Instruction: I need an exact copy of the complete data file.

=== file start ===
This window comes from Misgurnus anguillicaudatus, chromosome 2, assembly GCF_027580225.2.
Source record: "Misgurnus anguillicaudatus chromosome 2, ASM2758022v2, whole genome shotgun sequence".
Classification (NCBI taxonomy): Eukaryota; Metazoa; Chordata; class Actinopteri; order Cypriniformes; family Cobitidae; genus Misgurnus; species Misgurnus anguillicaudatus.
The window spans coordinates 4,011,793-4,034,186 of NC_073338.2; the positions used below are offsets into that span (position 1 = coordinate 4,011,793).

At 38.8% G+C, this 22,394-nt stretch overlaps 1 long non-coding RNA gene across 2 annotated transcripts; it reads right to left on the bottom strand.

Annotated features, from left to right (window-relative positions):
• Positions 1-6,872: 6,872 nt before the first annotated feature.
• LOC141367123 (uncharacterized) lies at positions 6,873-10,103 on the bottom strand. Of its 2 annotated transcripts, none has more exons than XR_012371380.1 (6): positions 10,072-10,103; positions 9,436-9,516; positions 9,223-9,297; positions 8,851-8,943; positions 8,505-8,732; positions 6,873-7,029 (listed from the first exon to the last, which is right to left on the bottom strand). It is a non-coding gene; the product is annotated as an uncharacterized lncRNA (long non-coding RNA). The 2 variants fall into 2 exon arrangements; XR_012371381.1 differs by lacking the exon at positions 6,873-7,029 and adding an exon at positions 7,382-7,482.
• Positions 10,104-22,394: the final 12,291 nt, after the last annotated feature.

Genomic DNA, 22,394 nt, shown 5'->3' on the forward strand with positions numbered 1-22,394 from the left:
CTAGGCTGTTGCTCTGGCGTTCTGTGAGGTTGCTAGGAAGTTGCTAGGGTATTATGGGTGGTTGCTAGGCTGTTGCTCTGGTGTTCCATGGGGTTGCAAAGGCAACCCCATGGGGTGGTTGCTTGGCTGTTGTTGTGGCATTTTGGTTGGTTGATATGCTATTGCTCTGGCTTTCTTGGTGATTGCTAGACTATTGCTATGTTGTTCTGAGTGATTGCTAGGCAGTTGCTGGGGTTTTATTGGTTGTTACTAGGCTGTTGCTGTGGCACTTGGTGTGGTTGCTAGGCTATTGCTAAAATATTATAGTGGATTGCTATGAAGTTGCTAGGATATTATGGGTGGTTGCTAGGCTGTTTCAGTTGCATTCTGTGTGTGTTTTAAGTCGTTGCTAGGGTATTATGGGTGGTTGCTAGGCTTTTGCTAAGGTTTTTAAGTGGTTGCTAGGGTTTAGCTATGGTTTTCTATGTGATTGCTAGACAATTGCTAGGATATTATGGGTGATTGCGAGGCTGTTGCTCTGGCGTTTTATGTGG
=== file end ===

This window comes from Misgurnus anguillicaudatus, chromosome 2, assembly GCF_027580225.2.
Source record: "Misgurnus anguillicaudatus chromosome 2, ASM2758022v2, whole genome shotgun sequence".
Classification (NCBI taxonomy): Eukaryota; Metazoa; Chordata; class Actinopteri; order Cypriniformes; family Cobitidae; genus Misgurnus; species Misgurnus anguillicaudatus.
The window spans coordinates 4,011,793-4,034,186 of NC_073338.2; the positions used below are offsets into that span (position 1 = coordinate 4,011,793).

At 38.8% G+C, this 22,394-nt stretch overlaps 1 long non-coding RNA gene across 2 annotated transcripts; it reads right to left on the bottom strand.

Annotated features, from left to right (window-relative positions):
• Positions 1-6,872: 6,872 nt before the first annotated feature.
• LOC141367123 (uncharacterized) lies at positions 6,873-10,103 on the bottom strand. Of its 2 annotated transcripts, none has more exons than XR_012371380.1 (6): positions 10,072-10,103; positions 9,436-9,516; positions 9,223-9,297; positions 8,851-8,943; positions 8,505-8,732; positions 6,873-7,029 (listed from the first exon to the last, which is right to left on the bottom strand). It is a non-coding gene; the product is annotated as an uncharacterized lncRNA (long non-coding RNA). The 2 variants fall into 2 exon arrangements; XR_012371381.1 differs by lacking the exon at positions 6,873-7,029 and adding an exon at positions 7,382-7,482.
• Positions 10,104-22,394: the final 12,291 nt, after the last annotated feature.

Genomic DNA, 22,394 nt, shown 5'->3' on the forward strand with positions numbered 1-22,394 from the left:
CTAGGCTGTTGCTCTGGCGTTCTGTGAGGTTGCTAGGAAGTTGCTAGGGTATTATGGGTGGTTGCTAGGCTGTTGCTCTGGTGTTCCATGGGGTTGCAAAGGCAACCCCATGGGGTGGTTGCTTGGCTGTTGTTGTGGCATTTTGGTTGGTTGATATGCTATTGCTCTGGCTTTCTTGGTGATTGCTAGACTATTGCTATGTTGTTCTGAGTGATTGCTAGGCAGTTGCTGGGGTTTTATTGGTTGTTACTAGGCTGTTGCTGTGGCACTTGGTGTGGTTGCTAGGCTATTGCTAAAATATTATAGTGGATTGCTATGAAGTTGCTAGGATATTATGGGTGGTTGCTAGGCTGTTTCAGTTGCATTCTGTGTGTGTTTTAAGTCGTTGCTAGGGTATTATGGGTGGTTGCTAGGCTTTTGCTAAGGTTTTTAAGTGGTTGCTAGGGTTTAGCTATGGTTTTCTATGTGATTGCTAGACAATTGCTAGGATATTATGGGTGATTGCGAGGCTGTTGCTCTGGCGTTTTATGTGG